American fashion designer Marc Jacobs’ ad that shows teenage actor Dakota Fanning holding a bottle of Oh Lola perfume between her thighs has been banned in UK after the British Advertising Standards Authority (ASA) came down heavily on it, for being “irresponsible and likely to cause serious offense.”
The ad shot by German fashion photographer Juergen Teller shows Fanning in a pink polka dot dress with the perfume bottle placed between her thighs. “We considered that the length of her dress, her leg and position of the perfume bottle drew attention to her sexuality.
Because of that, along with her appearance, we considered the ad could be seen to sexualise a child,” reads an ASA statement. Marc Jacobs reportedly responded saying, “It’s really unfortunate that people have taken anything negative from what we believe is a really good campaign, and one that so perfectly embodies the fragrance.”
Closer home, the ban has got thumbs-up from some ad gurus who feel the need to tighten the reins on advertisers that make sexually offensive ads, and the argument that “we’re too narrow-minded, look what’s happening abroad doesn’t hold any water." Adwoman Anuja Chauhan says, “Indian advertisers must take a cue from the ban. The Oh Lola ad is not only gross but dangerous too. It’s catering to paedophilic fantasy,”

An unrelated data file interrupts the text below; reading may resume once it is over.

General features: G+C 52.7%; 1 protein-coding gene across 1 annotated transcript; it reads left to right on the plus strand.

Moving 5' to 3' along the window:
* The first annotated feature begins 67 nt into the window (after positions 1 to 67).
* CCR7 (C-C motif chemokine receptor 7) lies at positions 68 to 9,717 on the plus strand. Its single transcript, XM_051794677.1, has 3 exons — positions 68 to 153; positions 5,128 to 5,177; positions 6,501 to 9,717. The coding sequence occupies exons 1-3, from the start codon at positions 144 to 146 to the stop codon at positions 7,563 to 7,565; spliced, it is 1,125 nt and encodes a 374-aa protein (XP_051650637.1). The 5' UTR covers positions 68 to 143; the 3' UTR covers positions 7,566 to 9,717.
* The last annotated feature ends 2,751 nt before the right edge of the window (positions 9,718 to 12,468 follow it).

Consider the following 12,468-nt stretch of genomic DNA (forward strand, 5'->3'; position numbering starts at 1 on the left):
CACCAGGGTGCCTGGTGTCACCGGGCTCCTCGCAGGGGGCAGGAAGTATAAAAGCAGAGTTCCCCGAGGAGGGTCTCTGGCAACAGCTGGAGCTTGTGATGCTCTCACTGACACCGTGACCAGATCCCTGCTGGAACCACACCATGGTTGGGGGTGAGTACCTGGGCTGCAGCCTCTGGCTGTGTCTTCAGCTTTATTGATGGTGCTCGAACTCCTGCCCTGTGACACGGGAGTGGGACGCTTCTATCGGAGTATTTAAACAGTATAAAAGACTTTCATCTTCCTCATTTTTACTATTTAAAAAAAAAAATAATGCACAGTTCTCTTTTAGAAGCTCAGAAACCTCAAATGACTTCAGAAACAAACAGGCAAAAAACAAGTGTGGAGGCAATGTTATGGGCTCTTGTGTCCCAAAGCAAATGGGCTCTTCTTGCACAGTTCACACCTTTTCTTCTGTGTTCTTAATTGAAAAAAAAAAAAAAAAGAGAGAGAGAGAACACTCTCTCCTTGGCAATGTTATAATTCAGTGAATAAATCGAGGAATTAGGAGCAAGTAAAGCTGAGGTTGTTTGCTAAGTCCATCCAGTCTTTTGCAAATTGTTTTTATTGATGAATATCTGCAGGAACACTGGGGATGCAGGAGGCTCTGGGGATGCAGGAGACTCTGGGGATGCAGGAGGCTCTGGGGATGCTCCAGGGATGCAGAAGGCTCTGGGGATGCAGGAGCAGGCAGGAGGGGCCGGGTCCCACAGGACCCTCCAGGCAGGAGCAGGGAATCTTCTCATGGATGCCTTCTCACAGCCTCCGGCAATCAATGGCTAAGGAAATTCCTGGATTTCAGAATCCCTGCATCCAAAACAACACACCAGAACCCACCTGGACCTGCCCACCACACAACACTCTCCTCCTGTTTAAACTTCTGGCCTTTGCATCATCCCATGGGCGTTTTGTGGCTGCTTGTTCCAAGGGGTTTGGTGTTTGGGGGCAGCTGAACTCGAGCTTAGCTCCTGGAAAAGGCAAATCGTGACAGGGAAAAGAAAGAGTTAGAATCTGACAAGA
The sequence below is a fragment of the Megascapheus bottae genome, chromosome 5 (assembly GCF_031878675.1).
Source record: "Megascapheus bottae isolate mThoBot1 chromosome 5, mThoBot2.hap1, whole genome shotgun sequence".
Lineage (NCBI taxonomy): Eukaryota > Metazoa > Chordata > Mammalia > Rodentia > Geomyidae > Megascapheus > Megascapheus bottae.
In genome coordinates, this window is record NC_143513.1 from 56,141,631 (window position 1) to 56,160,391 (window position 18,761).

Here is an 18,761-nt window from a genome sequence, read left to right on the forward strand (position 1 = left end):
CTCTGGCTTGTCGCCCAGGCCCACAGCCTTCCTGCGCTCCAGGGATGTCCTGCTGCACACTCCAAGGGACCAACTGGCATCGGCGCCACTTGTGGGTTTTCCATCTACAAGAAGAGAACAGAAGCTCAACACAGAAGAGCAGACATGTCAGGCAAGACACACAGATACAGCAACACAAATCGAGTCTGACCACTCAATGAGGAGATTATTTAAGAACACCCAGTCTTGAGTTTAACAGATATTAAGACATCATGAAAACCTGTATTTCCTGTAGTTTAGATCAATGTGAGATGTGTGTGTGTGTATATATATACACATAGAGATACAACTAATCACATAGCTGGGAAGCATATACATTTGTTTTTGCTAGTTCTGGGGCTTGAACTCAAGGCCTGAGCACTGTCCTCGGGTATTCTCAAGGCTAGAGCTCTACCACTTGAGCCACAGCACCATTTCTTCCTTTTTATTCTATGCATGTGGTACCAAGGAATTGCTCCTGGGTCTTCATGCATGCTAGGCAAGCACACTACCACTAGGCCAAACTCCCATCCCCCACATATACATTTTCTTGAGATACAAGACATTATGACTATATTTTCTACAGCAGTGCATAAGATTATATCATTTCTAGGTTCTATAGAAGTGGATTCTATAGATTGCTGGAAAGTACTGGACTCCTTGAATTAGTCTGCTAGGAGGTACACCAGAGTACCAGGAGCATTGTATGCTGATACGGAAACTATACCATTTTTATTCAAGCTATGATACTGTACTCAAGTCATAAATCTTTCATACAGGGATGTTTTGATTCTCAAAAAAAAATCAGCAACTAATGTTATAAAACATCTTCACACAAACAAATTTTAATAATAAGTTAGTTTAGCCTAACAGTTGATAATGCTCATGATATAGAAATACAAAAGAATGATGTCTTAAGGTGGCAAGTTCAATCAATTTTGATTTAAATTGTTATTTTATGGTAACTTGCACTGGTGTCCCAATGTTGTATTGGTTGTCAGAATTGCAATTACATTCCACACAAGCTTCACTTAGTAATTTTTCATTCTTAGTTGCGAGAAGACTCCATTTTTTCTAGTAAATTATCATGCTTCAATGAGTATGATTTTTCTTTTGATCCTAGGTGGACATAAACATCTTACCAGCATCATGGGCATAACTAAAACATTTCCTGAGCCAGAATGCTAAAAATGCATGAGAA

Ad guru Prahlad Kakkar agrees: “The Oh Lola ad insults a woman’s intelligence. Fanning is holding the bottle quite close to her crotch. The fact that she’s a teenager makes it all the more disturbing,” he says. Talking about offensive portrayal in Indian ads, he says, with a hint of sarcasm, that foreign ad makers can take ‘inspiration’ from us.
“I find the Flying Machine ad with tag lines such as ‘what an as*’ or ‘kiss my as*’ extremely degradative: it could have been a lot more classier if they has used the word derriere.” He adds, “Self scrutinisation at the very initial level is what we need.” Not in favour of government regulations of ads, he says, “The government strikes its hammer on everyone. A bunch of officials can’t decide what’s vulgar and what’s not.”
Recently ASCI (Advertising Standards Council of India) banned three deo ads considering them offensive. Allan Collaco, secretary general, ASCI, says. “We have been taking stern actions on complaints.” And that’s where the problem lies, says Kakkar : “ASCI acts on complaints, and hardly has a standing of its own. By the time it bans a particular ad, it’s been on air for months.”
And the issue is not just limited to provocative ads. “There’s exploitation of young girls in the industry. Most ad makers demand teenage,innocent looking girl for prints and commercials. They are featured as objects of desire,” says Pranav Awasthi, director, Glitz, a modelling agency.